In an economy where more than 80 percent of all jobs require education or training beyond high school and 50 percent of jobs can be classified as “middle-skill”—meaning they require more than a high school diploma but not a four-year degree—the demand for high-quality, short-term credentials is greater than ever.
Due to this growing trend, more and more individuals are enrolling in postsecondary education with a different set of objectives than first-time, full-time students between the ages of eighteen and twenty-five. In fact, an increasing number of students are pursuing higher education while balancing work and family obligations for the explicit purpose of finding success in the labor market. For these reasons, credentials achieved through short-term programs—which can include industry-recognized credentials or certifications, licenses and certificates—make up 24 percent of all postsecondary awards in the U.S. today.
Despite the growing utility of certificates for both individuals and employers in need of skilled workers, students who choose to enroll in short-term programs are typically ineligible for federal financial aid. Current law stipulates that students can only receive a federal Pell grant if they enroll in a program of study that is at least 600 clock hours of instruction over fifteen weeks and results in the attainment of academic credit. Because of this policy, students who wish to enroll in a short-term or noncredit program must either pay out of pocket to cover their costs or commit to an academic program that meets the Pell grant length requirements—even if it will not lead them to success in their chosen field.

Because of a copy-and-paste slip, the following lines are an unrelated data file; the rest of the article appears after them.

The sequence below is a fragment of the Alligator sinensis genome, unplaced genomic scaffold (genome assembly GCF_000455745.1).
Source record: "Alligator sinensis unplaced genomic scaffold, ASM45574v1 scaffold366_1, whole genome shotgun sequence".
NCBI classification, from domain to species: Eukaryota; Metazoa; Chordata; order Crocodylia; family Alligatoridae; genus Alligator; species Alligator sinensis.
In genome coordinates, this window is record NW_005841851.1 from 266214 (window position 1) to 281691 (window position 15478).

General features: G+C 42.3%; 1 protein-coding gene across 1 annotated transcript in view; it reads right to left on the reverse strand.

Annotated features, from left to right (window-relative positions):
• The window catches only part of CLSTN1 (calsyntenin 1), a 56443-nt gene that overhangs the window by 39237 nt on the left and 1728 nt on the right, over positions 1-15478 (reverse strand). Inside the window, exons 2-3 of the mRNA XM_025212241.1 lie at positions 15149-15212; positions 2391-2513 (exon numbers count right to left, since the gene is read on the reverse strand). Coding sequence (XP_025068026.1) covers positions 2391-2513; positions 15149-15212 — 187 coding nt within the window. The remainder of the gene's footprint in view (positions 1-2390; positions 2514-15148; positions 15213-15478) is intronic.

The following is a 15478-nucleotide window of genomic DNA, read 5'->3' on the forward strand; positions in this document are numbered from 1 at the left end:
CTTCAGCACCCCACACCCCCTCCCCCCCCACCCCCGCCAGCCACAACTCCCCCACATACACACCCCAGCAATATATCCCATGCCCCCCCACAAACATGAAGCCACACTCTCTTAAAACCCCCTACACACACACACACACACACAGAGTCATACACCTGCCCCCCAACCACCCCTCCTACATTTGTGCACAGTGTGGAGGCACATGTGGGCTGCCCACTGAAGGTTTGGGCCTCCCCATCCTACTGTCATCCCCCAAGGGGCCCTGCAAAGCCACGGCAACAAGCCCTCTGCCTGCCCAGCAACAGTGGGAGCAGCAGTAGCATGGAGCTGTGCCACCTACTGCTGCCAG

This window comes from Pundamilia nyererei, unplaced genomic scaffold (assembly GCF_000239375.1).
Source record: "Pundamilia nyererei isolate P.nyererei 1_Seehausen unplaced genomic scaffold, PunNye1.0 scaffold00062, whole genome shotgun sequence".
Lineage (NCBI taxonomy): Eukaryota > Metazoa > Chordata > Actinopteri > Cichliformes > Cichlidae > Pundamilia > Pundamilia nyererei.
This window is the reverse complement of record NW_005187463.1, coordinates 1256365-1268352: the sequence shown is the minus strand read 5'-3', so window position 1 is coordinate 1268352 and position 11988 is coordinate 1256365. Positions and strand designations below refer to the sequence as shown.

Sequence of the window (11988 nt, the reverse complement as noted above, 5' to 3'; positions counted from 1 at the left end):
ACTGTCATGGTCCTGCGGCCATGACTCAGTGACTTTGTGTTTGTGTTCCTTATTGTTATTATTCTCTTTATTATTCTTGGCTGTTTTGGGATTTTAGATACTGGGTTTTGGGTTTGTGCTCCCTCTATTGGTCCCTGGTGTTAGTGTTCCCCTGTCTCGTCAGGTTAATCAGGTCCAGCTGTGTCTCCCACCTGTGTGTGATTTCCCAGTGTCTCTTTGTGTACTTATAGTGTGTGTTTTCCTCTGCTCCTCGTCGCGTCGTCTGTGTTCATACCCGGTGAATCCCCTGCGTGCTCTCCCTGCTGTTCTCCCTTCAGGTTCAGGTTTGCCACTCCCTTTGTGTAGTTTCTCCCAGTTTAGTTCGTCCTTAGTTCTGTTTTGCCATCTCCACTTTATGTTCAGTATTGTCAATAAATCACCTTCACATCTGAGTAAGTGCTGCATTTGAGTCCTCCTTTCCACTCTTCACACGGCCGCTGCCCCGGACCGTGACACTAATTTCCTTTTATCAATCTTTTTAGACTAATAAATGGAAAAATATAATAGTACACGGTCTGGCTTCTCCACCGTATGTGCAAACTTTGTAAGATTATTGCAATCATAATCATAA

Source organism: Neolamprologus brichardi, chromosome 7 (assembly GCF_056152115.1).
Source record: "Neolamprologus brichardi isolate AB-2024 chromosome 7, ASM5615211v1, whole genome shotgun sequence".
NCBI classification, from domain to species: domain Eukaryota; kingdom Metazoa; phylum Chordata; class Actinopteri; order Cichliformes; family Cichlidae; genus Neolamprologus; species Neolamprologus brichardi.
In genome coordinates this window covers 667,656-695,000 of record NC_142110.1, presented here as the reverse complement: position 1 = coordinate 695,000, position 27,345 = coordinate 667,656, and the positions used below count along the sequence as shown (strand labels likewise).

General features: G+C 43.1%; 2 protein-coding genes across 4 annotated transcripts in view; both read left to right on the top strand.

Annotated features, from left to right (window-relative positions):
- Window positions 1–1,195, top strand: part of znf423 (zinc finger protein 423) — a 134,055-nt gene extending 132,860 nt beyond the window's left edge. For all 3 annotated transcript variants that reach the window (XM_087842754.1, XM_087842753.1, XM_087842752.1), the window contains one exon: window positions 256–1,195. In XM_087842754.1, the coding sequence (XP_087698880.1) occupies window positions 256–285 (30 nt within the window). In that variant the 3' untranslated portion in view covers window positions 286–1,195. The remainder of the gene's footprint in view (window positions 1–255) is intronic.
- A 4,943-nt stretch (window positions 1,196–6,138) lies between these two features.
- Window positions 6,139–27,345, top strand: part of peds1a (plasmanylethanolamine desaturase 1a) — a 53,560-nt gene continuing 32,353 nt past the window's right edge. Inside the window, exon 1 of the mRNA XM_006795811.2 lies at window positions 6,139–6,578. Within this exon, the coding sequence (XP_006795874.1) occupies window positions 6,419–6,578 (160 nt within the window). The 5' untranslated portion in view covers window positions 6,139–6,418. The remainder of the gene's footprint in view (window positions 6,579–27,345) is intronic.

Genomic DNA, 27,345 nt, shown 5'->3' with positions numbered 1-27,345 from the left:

In a new publication, National Skills Coalition calls for the modernization of our federal financial aid system so that it can truly meet the needs of today’s students and employers. The paper makes the case for this policy change by laying out the evolution of the postsecondary landscape, highlighting favorable outcomes of short-term programs, underscoring the role of sector partnerships in bridging the existing financial aid gap and highlighting the efforts of two states—Iowa and Virginia—to enroll students in programs that will lead to jobs in in-demand industries.
The publication culminates in a set of policy recommendations for extending Pell grant eligibility to high-quality, short-term programs that are at least 150 clock hours of instruction over 8 weeks, so long as they meet a set of quality assurance provisions. These provisions include: requiring eligible programs to lead to a credential that aligns with local or regional demand and has been verified by employers; mandating that eligible programs are approved by a state educational agency or similar entity and encouraging institutions to articulate short-term credentials with longer-term career pathways. It also proposes the adoption of a Community College Compact—a federal policy that would better support community and technical colleges as they work to equip students with the skills they need to succeed.
NSC’s new publication is consistent with the proposals highlighted in our Skills for Good Jobs Agenda—which was released in 2016 and updated earlier this year.